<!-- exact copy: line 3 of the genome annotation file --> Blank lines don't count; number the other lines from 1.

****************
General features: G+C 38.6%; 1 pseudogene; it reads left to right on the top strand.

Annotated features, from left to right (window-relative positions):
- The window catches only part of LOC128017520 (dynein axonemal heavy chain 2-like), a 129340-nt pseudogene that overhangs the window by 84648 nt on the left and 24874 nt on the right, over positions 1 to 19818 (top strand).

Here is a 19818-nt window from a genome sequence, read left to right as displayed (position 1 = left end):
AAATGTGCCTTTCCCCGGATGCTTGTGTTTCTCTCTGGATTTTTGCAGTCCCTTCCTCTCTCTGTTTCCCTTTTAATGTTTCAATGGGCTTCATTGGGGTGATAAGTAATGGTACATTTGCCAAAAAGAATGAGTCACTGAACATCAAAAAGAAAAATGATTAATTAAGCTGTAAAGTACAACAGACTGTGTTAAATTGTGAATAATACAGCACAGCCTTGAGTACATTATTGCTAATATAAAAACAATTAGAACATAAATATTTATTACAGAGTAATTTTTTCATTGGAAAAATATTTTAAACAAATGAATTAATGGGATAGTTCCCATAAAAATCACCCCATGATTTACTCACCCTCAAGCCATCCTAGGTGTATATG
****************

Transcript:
- The window catches only part of LOC128017520 (dynein axonemal heavy chain 2-like), a 129340-nt pseudogene that overhangs the window by 84648 nt on the left and 24874 nt on the right, over positions 1 to 19818 (top strand).